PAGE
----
Still, strolling the Bund, one easily absorbs a sense of what was. "And what will never be again," notes Mario Machado, an Emmy-winning broadcaster from Hollywood who was born in Shanghai and helps organize reunions of former residents.
"Shanghai was magical," he says. "We were a proud group of people, a diverse group, bound by a special camaraderie. We had theater, culture, sports, everything. We didn’t know we were magical then, but we were."
Many like Michelle Garnaut, Australian founder of M on the Bund, perhaps Shanghai’s most fashionable restaurant, discount the memories. "I think the whole notion of Shanghai in the 1930s has been over-glamorized. I think a lot of people in Shanghai these days are chasing a dream that never existed."
Still, Garnaut, who established M on the Fringe in Hong Kong before expanding to Shanghai in January 1999, helps cultivate that very romance, as part of new wave of restaurateurs mounting a Shanghai renaissance.
Two years ago, there were only a few nice Chinese cafes to break the monotony of hotel restaurants and the dismal American, British or German-clone pubs. A flood of classy Italian, French, Japanese, Vietnamese and California-style restaurants have appeared on the scene, mostly in the last year, offering marvelous meals and equally-delicious atmosphere.
"A year or so ago, there were 10 places that opened at once," says Charles Cabell, IV. "Everyone saw the same opportunity and jumped on it."
For Cabell, that meant refurbishing a stunning colonial mansion on the grounds of the Rui Jin Guesthouse. The place was always off-limits to all but Party guests - Suharto stayed for a spell. Cabell’s The Face offers double delights: Thai treats at Lan Na Thai on the top floor, or savory Indian specialties downstairs at Hazara, which is a must-see.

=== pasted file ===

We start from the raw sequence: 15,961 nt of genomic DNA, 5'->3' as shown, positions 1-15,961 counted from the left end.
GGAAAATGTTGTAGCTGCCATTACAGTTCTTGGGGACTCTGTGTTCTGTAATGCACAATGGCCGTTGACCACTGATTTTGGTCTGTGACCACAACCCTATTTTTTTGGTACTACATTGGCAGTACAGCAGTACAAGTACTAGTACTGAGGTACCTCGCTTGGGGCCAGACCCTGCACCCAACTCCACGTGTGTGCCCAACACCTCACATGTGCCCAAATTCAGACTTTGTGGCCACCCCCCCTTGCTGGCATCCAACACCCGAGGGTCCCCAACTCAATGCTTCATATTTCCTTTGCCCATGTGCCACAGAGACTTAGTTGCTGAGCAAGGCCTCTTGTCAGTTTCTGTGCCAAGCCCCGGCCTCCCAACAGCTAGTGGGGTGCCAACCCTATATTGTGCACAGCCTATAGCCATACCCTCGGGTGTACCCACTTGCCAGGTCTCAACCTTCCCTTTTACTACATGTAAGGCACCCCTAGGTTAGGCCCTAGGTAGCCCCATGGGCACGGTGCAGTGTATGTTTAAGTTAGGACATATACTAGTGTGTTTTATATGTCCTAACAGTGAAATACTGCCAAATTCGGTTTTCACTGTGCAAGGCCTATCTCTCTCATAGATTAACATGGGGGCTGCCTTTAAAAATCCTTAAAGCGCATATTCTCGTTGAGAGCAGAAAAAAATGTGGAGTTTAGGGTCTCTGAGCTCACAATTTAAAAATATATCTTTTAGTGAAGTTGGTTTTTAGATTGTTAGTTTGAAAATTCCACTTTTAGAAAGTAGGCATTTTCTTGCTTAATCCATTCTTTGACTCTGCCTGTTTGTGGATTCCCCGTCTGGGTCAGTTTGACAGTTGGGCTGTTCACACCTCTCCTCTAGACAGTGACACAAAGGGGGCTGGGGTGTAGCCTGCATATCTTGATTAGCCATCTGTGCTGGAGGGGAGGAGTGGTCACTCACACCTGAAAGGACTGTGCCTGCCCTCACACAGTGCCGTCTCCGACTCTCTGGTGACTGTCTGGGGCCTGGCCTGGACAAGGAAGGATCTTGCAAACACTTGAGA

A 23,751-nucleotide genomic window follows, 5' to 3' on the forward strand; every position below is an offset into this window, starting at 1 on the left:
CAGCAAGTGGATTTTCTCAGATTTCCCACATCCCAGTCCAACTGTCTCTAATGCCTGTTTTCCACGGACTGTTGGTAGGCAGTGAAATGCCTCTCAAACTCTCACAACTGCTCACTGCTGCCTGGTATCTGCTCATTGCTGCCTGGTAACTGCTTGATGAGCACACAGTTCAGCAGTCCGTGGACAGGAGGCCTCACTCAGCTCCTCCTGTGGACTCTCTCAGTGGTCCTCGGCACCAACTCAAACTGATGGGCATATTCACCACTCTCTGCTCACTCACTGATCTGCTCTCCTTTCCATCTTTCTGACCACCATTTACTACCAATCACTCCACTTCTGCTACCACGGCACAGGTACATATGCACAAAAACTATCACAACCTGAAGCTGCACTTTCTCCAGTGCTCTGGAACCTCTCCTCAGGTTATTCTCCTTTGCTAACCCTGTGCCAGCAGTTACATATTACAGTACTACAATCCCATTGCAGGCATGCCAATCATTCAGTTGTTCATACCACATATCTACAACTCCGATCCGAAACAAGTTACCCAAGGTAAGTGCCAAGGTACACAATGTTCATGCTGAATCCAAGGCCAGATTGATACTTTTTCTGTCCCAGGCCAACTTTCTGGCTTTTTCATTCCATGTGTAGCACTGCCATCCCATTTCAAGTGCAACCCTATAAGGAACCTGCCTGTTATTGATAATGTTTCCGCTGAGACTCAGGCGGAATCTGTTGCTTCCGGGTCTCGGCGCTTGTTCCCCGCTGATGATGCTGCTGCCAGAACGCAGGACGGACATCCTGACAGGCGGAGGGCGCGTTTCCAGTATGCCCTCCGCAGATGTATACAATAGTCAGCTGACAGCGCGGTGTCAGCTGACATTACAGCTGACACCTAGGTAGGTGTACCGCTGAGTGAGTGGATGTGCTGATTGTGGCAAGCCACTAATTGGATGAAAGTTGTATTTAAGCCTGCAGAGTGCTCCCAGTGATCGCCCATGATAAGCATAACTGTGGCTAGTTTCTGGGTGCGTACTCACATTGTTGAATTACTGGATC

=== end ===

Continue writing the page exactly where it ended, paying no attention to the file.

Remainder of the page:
Diners sit inside a huge mock-tent, served by long orange-robed waiters, sort of Indiana Jones on Rajasthan Safari. The food isn’t gimmicky, though. Figure 25-35 pounds for two with drinks, and afterwards you can smoke on authentic opium beds with the garden views on the veranda.
M on the Bund, meanwhile, serves starters for 4-5 quid (caviar and crepes are 13 pounds). Main courses include char-grilled Australian steaks and roasted pigeon, for 14 pounds and up. That makes it among the city’s priciest eateries, but it also offers a priceless view from its rooftop perch right on the Bund.
"Shanghai does have this special energy," Garnaut concedes, as we down gin and tonics while the sky turns orange and riverside billboards and Bund lights come on at night. "I love Hong Kong, but people there are so spoiled. Shanghai has this vitality, like there’s no stopping it. Shanghai has fabulous energy."